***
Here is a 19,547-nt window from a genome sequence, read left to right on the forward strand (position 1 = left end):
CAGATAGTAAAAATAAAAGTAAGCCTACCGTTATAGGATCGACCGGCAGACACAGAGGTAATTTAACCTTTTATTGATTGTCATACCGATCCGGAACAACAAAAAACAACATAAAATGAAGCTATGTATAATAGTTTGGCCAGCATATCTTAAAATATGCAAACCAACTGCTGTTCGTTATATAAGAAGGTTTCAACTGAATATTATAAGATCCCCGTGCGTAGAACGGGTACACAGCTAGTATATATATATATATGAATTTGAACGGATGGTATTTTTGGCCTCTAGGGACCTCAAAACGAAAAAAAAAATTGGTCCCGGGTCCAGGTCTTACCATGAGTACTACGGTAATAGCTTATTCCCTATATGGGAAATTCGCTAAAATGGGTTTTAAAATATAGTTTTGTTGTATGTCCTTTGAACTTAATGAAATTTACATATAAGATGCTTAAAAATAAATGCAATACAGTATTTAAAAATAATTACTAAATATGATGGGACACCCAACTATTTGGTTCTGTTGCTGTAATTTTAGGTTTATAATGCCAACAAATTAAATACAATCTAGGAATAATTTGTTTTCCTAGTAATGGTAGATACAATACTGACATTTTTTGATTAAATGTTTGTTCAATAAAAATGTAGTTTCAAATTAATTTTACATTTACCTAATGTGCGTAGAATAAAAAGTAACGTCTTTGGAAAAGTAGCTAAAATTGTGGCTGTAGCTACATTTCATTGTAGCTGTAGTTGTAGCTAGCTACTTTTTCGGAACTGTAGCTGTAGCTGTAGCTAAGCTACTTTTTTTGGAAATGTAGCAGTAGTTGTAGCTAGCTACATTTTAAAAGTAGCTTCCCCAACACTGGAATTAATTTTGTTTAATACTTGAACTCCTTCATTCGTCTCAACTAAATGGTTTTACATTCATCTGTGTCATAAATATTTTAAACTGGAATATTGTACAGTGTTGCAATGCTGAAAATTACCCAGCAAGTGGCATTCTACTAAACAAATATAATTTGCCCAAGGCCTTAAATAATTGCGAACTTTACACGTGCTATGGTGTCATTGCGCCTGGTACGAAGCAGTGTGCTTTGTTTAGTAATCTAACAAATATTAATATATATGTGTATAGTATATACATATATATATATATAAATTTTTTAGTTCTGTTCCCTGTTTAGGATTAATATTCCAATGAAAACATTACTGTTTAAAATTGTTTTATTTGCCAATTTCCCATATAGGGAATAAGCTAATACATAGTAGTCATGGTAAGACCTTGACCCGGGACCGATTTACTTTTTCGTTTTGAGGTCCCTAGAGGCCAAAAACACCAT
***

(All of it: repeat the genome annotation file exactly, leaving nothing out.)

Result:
Here is a 19,547-nt window from a genome sequence, read left to right on the forward strand (position 1 = left end):
CAGATAGTAAAAATAAAAGTAAGCCTACCGTTATAGGATCGACCGGCAGACACAGAGGTAATTTAACCTTTTATTGATTGTCATACCGATCCGGAACAACAAAAAACAACATAAAATGAAGCTATGTATAATAGTTTGGCCAGCATATCTTAAAATATGCAAACCAACTGCTGTTCGTTATATAAGAAGGTTTCAACTGAATATTATAAGATCCCCGTGCGTAGAACGGGTACACAGCTAGTATATATATATATATGAATTTGAACGGATGGTATTTTTGGCCTCTAGGGACCTCAAAACGAAAAAAAAAATTGGTCCCGGGTCCAGGTCTTACCATGAGTACTACGGTAATAGCTTATTCCCTATATGGGAAATTCGCTAAAATGGGTTTTAAAATATAGTTTTGTTGTATGTCCTTTGAACTTAATGAAATTTACATATAAGATGCTTAAAAATAAATGCAATACAGTATTTAAAAATAATTACTAAATATGATGGGACACCCAACTATTTGGTTCTGTTGCTGTAATTTTAGGTTTATAATGCCAACAAATTAAATACAATCTAGGAATAATTTGTTTTCCTAGTAATGGTAGATACAATACTGACATTTTTTGATTAAATGTTTGTTCAATAAAAATGTAGTTTCAAATTAATTTTACATTTACCTAATGTGCGTAGAATAAAAAGTAACGTCTTTGGAAAAGTAGCTAAAATTGTGGCTGTAGCTACATTTCATTGTAGCTGTAGTTGTAGCTAGCTACTTTTTCGGAACTGTAGCTGTAGCTGTAGCTAAGCTACTTTTTTTGGAAATGTAGCAGTAGTTGTAGCTAGCTACATTTTAAAAGTAGCTTCCCCAACACTGGAATTAATTTTGTTTAATACTTGAACTCCTTCATTCGTCTCAACTAAATGGTTTTACATTCATCTGTGTCATAAATATTTTAAACTGGAATATTGTACAGTGTTGCAATGCTGAAAATTACCCAGCAAGTGGCATTCTACTAAACAAATATAATTTGCCCAAGGCCTTAAATAATTGCGAACTTTACACGTGCTATGGTGTCATTGCGCCTGGTACGAAGCAGTGTGCTTTGTTTAGTAATCTAACAAATATTAATATATATGTGTATAGTATATACATATATATATATATAAATTTTTTAGTTCTGTTCCCTGTTTAGGATTAATATTCCAATGAAAACATTACTGTTTAAAATTGTTTTATTTGCCAATTTCCCATATAGGGAATAAGCTAATACATAGTAGTCATGGTAAGACCTTGACCCGGGACCGATTTACTTTTTCGTTTTGAGGTCCCTAGAGGCCAAAAACACCAT